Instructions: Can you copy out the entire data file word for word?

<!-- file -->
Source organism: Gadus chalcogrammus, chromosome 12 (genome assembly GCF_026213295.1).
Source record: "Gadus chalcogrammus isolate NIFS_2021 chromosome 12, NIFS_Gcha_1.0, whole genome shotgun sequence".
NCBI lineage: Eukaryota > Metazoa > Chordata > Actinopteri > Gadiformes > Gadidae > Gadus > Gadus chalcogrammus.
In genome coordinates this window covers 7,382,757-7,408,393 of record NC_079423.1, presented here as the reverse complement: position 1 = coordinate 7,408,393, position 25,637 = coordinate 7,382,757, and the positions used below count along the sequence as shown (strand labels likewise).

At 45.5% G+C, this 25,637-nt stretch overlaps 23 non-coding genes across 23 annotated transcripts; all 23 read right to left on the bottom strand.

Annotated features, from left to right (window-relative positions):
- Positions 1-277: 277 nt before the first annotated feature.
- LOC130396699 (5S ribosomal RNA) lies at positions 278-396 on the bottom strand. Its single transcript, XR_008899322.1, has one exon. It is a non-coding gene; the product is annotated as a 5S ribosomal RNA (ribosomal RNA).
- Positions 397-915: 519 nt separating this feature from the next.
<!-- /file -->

Source organism: Gadus chalcogrammus, chromosome 12 (genome assembly GCF_026213295.1).
Source record: "Gadus chalcogrammus isolate NIFS_2021 chromosome 12, NIFS_Gcha_1.0, whole genome shotgun sequence".
NCBI lineage: Eukaryota > Metazoa > Chordata > Actinopteri > Gadiformes > Gadidae > Gadus > Gadus chalcogrammus.
In genome coordinates this window covers 7,382,757-7,408,393 of record NC_079423.1, presented here as the reverse complement: position 1 = coordinate 7,408,393, position 25,637 = coordinate 7,382,757, and the positions used below count along the sequence as shown (strand labels likewise).

At 45.5% G+C, this 25,637-nt stretch overlaps 23 non-coding genes across 23 annotated transcripts; all 23 read right to left on the bottom strand.

Annotated features, from left to right (window-relative positions):
- Positions 1-277: 277 nt before the first annotated feature.
- LOC130396699 (5S ribosomal RNA) lies at positions 278-396 on the bottom strand. Its single transcript, XR_008899322.1, has one exon. It is a non-coding gene; the product is annotated as a 5S ribosomal RNA (ribosomal RNA).
- Positions 397-915: 519 nt separating this feature from the next.